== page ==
New Report Looks at Economic Benefits of Mobile Phones

Posted by CorinneRamey on Jun 05, 2008

A new report, Perceived economic benefits of telecom access at the Bottom of the Pyramid in emerging Asia, takes a new look at the effect of mobile phones on the lives of people at the so-called 'bottom of the pyramid.' The report, published by LIRNEasia, states that although anecdotal evidence shows that mobile phones are economically beneficial to base-of-the-pyramid users, there is little empirical evidence to reinforce this claim. The authors conducted a study on mobile phone usage in five Asian countries and used the results to analyze the benefits -- economic and otherwise -- of mobiles on users at the bottom of the pyramid.

There is a plethora of small studies and anecdotal evidence that show the economic impact of mobile phones on small groups or communities of users, such as studies of fisherman in Porto da Manga, Brazil, and Moree, Ghana. There, mobiles allowed the fisherman to increase their living standards. In a project in Sri Lanka an automated voice system allowed farmers to obtain accurate market prices and farmers in Northern Indian villages who accessed agricultural advice via mobile phone. But, the authors note:

On the whole, there appears to be a dearth of empirical evidence of the economic benefits of access to telecom among the wider populace in developing countries, as well as developed countries, at least available in the English language. Aside from empirical studies reported here, it is difficult to find substantial empirical evidence of benefits of telecom access on income; much of the evidence of income impacts at the BOP is anecdotal.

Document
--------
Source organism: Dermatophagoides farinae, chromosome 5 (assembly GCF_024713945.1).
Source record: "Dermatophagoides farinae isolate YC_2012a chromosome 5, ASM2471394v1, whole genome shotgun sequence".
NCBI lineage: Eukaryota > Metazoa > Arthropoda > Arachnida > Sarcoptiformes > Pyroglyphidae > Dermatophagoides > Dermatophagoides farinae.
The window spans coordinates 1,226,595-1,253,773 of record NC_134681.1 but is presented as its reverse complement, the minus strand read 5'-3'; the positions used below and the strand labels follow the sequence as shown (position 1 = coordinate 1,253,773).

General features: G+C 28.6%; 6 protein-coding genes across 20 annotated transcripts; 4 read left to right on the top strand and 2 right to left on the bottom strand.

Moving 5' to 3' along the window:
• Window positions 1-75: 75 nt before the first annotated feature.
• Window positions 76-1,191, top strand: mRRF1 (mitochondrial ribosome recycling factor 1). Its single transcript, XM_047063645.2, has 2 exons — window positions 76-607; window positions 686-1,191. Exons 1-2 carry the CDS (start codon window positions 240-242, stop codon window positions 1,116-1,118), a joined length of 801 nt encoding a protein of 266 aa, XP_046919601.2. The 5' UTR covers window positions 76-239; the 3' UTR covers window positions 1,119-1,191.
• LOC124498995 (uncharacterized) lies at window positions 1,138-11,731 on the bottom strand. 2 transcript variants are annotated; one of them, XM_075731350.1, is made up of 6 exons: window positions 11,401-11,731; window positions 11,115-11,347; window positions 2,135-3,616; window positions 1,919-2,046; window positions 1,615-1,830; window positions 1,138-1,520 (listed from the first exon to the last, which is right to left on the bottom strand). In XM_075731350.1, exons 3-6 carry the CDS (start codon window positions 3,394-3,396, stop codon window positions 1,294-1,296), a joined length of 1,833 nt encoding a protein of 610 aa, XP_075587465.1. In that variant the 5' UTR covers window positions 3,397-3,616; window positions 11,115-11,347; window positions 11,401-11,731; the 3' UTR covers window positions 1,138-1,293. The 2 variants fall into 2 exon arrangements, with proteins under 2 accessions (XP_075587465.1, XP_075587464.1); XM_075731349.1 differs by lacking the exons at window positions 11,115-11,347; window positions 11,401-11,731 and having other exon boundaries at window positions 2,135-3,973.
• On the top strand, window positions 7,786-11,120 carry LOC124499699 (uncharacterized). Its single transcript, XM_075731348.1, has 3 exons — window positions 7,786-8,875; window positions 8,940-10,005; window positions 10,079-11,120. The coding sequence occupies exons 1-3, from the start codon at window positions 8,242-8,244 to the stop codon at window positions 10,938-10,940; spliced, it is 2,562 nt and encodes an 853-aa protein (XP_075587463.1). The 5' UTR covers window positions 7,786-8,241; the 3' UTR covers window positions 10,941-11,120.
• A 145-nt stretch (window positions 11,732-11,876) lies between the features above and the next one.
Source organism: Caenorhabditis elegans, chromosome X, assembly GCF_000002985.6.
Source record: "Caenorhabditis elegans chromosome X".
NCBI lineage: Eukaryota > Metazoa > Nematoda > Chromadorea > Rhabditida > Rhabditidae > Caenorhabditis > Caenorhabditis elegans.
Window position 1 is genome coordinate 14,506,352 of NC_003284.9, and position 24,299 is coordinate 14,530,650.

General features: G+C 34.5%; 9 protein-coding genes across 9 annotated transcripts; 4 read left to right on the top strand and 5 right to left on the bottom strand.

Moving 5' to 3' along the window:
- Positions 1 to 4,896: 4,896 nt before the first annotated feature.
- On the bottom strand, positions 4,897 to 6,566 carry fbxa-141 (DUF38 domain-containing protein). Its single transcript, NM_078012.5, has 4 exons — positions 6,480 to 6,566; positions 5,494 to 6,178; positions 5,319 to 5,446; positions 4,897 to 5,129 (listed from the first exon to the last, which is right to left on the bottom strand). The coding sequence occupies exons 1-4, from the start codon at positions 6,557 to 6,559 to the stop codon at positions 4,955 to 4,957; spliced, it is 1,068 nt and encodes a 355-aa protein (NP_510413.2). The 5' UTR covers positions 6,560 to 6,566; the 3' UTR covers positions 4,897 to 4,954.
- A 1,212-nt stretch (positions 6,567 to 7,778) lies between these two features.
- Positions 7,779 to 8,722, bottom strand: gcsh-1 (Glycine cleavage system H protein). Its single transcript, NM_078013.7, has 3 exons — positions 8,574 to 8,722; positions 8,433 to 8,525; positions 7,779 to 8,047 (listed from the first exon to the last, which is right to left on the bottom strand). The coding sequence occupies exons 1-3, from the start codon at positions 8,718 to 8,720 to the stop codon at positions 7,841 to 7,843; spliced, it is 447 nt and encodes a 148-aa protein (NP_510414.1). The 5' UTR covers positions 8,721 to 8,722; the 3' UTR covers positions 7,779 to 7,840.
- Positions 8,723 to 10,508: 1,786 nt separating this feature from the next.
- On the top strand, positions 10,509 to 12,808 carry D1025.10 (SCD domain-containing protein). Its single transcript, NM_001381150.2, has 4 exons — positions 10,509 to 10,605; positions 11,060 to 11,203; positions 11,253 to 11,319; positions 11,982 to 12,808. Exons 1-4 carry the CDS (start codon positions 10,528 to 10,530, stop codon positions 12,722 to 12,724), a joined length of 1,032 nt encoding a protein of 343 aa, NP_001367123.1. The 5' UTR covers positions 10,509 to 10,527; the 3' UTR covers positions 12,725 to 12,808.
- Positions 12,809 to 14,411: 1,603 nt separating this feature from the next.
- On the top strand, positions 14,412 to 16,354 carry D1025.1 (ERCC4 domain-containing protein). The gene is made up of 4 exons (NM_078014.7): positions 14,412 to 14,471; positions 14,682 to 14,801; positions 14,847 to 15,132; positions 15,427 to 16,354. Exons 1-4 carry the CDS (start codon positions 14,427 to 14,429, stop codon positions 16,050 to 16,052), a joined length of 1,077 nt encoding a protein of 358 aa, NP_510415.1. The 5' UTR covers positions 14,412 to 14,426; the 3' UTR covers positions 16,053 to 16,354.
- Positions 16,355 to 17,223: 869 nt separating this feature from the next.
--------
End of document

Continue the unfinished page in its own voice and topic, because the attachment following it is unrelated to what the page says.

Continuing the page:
In order to fill this gap, the authors conducted a study in five Asian countries -- Pakistan, India, Sri Lanka, the Philippines and Thailand -- to measure the effects of mobiles on base of the pyramid users. The authors found that mobile phones benefited these users in several ways:

1. Emergency use -- People could immediately call for help in the event of sickness, injury, and accidents like a broken bicycle.
2. Social use -- People used mobile phones to stay connected to family and friends. The authors write, "Except for Sri Lanka, around two-thirds of all telephone owners in the five countries seemed to feel that ownership of a telephone has enhanced their social status and recognition in their community."
3. Economic benefit -- People used mobile phones to monitor market prices, sell and exchange goods, and coordinate trade.

Users were given a survey and asked to rate the effect of mobile phones on "the efficiency of their daily activities" and "their ability to earn more using the phone or save a certain expense that would have been incurred without the phone." The survey didn't measure "direct income" but rather indirect income, which would include income attributable to communicate with buyers or to check market prices to negotiate a higer price.

Survey results showed that respondents felt that phones resulted in efficiency gains but only minor financial gains. The authors concluded, "There appears to be a ‘disconnect,’ in people’s perceptions between efficiency gains (for e.g. saving travel time and cost) and financial gains, which at the outset seems counter-intuitive."